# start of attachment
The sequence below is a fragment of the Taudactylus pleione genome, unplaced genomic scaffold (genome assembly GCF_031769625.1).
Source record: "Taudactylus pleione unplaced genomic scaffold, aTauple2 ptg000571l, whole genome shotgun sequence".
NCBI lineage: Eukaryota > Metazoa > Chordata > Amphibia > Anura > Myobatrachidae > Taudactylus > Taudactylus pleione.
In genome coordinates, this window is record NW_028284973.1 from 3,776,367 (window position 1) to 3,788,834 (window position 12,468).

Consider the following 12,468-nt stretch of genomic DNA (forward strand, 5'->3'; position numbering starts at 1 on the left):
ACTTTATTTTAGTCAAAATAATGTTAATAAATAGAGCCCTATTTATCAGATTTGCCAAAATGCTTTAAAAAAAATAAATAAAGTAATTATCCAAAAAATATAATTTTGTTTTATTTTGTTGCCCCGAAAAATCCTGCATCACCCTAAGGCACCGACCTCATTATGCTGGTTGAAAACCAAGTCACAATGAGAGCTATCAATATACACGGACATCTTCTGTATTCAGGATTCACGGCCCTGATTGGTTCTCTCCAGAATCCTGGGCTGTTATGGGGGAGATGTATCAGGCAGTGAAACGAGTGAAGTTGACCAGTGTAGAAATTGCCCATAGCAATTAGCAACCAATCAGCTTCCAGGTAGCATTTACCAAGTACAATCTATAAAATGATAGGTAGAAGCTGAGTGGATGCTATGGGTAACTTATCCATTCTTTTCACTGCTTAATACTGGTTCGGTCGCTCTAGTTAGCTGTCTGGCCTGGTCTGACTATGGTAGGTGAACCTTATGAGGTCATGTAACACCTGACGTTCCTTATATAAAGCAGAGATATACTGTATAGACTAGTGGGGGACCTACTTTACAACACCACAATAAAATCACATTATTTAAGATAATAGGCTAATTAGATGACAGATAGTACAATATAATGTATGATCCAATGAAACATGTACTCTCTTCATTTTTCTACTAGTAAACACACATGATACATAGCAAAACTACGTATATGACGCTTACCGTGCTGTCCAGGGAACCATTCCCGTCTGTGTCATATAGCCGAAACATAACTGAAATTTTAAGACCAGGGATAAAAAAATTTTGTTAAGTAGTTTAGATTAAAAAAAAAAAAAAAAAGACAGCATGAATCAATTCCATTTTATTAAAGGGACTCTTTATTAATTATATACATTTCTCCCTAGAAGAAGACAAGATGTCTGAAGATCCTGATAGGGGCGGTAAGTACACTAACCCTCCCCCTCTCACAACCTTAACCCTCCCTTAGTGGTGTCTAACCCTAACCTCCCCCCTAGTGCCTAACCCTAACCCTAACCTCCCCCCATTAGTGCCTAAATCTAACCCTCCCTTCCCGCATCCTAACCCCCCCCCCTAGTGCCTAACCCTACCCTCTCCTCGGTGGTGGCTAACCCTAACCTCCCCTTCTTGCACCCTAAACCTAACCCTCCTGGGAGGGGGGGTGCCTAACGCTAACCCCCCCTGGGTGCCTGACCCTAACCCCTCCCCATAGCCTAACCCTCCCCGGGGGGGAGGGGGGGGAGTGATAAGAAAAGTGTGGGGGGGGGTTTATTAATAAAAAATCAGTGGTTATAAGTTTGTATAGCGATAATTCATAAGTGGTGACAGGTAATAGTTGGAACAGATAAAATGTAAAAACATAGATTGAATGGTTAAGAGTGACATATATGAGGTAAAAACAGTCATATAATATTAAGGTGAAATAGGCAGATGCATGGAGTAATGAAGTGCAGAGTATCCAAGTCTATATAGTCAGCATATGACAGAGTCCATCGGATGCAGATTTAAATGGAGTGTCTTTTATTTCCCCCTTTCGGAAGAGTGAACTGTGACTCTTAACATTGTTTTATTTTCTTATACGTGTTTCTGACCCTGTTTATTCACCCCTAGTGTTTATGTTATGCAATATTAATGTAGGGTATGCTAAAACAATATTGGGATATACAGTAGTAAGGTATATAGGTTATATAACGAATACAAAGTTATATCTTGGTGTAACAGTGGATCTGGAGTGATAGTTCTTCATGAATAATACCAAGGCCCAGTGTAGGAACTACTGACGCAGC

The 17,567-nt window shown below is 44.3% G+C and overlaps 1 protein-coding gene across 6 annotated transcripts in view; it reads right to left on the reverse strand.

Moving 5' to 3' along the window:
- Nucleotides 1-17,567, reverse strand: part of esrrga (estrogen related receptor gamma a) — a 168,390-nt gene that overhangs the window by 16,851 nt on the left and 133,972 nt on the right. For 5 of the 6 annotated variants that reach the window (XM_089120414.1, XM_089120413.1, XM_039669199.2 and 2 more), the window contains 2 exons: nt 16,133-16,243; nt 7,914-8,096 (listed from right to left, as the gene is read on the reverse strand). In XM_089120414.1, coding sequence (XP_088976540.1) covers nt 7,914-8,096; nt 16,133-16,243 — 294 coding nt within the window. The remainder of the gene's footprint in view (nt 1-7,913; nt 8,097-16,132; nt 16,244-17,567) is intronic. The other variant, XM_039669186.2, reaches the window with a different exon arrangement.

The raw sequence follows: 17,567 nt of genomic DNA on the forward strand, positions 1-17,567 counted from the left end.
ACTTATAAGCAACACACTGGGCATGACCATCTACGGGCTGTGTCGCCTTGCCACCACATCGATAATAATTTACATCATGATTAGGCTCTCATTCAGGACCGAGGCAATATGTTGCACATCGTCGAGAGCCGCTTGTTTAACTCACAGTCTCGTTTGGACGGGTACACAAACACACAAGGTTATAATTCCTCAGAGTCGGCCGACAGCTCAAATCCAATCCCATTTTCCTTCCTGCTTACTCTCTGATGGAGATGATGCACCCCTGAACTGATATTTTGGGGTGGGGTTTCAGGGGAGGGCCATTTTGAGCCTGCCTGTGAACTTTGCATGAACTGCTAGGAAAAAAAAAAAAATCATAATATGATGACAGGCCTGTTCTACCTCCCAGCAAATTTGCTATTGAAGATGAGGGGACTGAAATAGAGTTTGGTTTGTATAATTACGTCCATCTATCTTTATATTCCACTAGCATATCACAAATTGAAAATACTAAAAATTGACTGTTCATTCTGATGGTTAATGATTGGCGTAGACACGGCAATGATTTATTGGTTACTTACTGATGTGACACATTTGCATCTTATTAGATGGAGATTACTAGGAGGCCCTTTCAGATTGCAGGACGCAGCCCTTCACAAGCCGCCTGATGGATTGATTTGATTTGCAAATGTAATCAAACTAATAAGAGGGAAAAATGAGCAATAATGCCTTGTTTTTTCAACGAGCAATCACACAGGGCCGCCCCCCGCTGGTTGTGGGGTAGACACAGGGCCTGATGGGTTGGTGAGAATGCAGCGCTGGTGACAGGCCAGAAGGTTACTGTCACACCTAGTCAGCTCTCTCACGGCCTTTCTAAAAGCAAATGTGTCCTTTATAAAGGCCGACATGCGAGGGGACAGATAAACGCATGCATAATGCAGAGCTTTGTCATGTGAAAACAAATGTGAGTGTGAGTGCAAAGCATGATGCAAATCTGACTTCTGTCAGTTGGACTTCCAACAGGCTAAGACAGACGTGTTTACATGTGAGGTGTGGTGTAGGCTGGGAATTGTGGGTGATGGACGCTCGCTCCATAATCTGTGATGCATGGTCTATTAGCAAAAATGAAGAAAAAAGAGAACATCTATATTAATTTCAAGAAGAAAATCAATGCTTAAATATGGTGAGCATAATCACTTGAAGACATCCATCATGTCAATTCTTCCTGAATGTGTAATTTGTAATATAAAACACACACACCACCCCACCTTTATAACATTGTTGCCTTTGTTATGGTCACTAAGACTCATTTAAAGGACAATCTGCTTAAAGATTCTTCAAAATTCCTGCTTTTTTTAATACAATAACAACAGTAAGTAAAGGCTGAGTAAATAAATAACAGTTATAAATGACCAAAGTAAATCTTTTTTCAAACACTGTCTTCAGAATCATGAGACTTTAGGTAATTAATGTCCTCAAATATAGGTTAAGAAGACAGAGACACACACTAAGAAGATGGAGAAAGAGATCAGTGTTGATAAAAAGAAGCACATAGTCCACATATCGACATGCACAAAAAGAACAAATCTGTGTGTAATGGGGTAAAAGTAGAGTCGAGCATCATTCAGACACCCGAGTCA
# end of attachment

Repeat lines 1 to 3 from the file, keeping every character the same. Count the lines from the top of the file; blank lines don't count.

The sequence below is a fragment of the Taudactylus pleione genome, unplaced genomic scaffold (genome assembly GCF_031769625.1).
Source record: "Taudactylus pleione unplaced genomic scaffold, aTauple2 ptg000571l, whole genome shotgun sequence".
NCBI lineage: Eukaryota > Metazoa > Chordata > Amphibia > Anura > Myobatrachidae > Taudactylus > Taudactylus pleione.